Copyright and concept store

On April 30, 2020, through the publication of the judgment no. 8433, issued by the Court of Cassation, a judicial case, which began before the Court of first instance of Milan in 2013, involving two well-known make-up companies, was partially concluded. The subject of the dispute was mainly based on the violation of copyright which, according to the clamant (hereinafter “Alfa”), occurred in the imitation by the competitor (hereinafter “Beta”) of the so-called concept store (i.e. a business unit projected to involve the consumer, enticing him to enjoy the services and products offered).

In particular, Beta was accused of having recreated, in its chain of stores, the same setting characterizing Alfa (e.g. the design of the entrance, the types of equipment, lighting, decorations, order uniforms, packaging). All this, according to Alfa, integrated the offence provided for by Article 2598, no. 1,2 and 3 of the Civil Code (acts of unfair competition), and the violation  of exclusive rights of economic realization, pursuant to Article 2, no. 5 of the Copyright Law.

Beta appealed to the Supreme Court of Cassation against the decision of the judges of merit; through the appeal, Beta complained that the Court of Merit had failed to verify the actual originality of the Alfa concept store. The Supreme Court, finding a lack of motivation, upheld the appeal and referred the case back to the Court of Appeal in Milan, which will have to decide.

With regard to the violation of Alfa’s rights to the concept store, the Supreme Court upheld the judgments of the first and second instance. The applicant Beta contested that the design of the concept store, commissioned by Alfa, did not meet the minimum requirements required by Article 1 and 2 of the Copyright Law and that, therefore, it could not be protected by copyright, since it was not an “architectural work” but, at most, a design work, which can be protected under Article 2 of the Copyright Law.

The Court of Cassation has in particular affirmed the following principle of law: “On the subject of copyright, a project or a work of interior design, in which there is a unitary design, with the adoption of a scheme in itself defined and visually appreciable, which reveals a clear “stylistic interpretation”, of components organized and coordinated to make the environment functional and harmonious, or the personal imprint of the author, can be protected as a work of architecture, pursuant to art. 5, n. 2 L.A. (“the drawings and the works of architecture”), since it’s not important the requirement of the inseparable incorporation of the furnishing elements with the building or the fact that the single furnishing elements that constitute it are or not simple or common and already used in the field of interior decoration, provided that it is an original combination result, not imposed by the author’s will to give solution to a technical-functional problem”.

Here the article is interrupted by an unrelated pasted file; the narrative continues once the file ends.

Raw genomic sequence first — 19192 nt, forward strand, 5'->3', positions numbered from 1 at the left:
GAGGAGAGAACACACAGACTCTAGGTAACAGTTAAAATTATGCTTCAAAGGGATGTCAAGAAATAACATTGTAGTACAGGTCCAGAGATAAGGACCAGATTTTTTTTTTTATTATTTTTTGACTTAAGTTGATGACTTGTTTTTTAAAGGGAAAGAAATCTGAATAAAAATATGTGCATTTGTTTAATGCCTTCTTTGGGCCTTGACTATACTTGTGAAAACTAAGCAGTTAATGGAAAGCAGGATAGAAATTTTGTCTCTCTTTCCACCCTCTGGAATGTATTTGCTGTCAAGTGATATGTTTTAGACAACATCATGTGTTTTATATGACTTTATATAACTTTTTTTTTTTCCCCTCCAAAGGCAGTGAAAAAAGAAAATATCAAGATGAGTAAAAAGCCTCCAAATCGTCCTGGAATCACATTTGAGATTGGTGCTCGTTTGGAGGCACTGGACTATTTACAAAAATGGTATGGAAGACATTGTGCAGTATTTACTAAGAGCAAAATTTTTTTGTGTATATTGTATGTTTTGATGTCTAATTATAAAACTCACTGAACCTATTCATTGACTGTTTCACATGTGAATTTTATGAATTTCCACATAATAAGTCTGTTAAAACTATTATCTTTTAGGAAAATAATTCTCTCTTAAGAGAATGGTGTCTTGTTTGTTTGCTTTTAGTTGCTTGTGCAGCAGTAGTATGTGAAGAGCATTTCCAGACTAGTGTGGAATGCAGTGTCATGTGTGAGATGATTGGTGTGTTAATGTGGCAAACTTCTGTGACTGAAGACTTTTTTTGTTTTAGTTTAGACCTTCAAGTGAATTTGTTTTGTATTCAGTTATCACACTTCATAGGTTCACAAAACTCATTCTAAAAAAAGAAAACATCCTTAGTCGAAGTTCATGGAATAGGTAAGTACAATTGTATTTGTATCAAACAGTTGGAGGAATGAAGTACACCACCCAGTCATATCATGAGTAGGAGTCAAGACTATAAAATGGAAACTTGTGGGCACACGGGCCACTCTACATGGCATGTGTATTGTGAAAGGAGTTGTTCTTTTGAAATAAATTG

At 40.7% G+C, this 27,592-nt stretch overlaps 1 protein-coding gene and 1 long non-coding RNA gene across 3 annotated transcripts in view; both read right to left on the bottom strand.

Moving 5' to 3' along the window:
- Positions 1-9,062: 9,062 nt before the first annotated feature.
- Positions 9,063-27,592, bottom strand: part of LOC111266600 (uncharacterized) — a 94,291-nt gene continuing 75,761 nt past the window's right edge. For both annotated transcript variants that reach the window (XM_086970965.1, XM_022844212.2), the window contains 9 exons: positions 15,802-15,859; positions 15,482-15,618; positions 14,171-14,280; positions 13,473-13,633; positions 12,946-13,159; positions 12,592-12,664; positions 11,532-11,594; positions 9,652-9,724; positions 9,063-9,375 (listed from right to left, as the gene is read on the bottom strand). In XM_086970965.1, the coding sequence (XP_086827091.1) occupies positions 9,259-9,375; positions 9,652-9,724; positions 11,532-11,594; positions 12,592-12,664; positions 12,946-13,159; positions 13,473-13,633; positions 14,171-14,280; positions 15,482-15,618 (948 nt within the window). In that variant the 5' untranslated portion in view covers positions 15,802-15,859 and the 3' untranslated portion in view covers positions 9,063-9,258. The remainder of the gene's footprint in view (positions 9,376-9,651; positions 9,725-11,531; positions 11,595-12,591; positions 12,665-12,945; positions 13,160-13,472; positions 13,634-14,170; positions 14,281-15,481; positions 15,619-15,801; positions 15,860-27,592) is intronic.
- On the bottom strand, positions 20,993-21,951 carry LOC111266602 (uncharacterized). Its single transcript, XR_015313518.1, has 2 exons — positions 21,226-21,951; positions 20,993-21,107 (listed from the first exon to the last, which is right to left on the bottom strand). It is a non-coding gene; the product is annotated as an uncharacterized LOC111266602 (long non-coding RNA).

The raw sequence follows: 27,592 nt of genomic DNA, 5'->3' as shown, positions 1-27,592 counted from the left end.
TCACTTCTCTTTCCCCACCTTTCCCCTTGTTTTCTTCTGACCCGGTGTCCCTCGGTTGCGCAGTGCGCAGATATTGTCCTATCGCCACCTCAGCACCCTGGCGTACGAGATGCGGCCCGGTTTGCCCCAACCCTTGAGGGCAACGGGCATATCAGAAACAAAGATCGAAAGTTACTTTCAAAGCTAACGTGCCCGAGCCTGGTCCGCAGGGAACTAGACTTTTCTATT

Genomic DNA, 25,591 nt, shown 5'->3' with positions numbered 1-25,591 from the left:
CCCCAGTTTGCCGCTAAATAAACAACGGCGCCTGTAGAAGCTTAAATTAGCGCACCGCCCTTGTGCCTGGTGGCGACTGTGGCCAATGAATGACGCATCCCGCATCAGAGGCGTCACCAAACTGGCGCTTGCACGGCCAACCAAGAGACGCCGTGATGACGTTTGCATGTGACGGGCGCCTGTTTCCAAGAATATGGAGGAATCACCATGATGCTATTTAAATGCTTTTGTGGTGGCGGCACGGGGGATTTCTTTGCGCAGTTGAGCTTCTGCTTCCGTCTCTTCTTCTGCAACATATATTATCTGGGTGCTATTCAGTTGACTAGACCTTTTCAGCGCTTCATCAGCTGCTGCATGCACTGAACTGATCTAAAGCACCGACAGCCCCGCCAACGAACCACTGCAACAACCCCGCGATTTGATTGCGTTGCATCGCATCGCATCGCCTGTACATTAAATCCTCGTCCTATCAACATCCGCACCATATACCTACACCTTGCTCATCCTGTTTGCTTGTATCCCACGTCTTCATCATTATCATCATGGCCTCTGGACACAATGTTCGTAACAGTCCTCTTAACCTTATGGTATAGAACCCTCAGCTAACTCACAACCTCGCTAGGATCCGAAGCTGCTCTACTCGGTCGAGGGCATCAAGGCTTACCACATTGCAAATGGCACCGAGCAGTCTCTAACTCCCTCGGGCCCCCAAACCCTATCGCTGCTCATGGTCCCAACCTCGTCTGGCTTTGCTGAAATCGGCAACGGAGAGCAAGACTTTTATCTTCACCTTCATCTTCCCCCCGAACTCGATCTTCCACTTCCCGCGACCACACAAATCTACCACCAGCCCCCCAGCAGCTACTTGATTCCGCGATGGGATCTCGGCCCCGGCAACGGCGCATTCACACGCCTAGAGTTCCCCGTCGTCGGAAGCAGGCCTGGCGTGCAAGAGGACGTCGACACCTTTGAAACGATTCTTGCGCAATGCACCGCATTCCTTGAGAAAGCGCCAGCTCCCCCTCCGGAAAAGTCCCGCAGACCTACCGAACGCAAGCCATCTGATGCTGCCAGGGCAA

The Court has therefore established the link between concept store and architectural work, confirming a more extensive notion, including all intellectual activities aimed at the creation and modification of spaces “to make them usable by man, in the physical environment, in the territory and landscape, in construction and also in the organization of interiors“. With regard to the possibility of qualifying the concept store as a design and model, the “legitimacy” judges have sanctioned the principle, already upheld by the EU Court, according to which the protection reserved to designs and models does not exclude that provided to the architectural work. The architectural work of interior design can therefore be protected not only in the individual elements of which the interior design is composed, but also as an architectural project.

At the end of this analysis, we could reflect on the fact that the interior decoration, defined as “evocative and distinctive sign of the company”, could be qualified as a trademark (see 10/07/2014, case C-421/2013 Apple) and therefore could be protected by the forms of protection available to the company in order to protect its distinctive signs.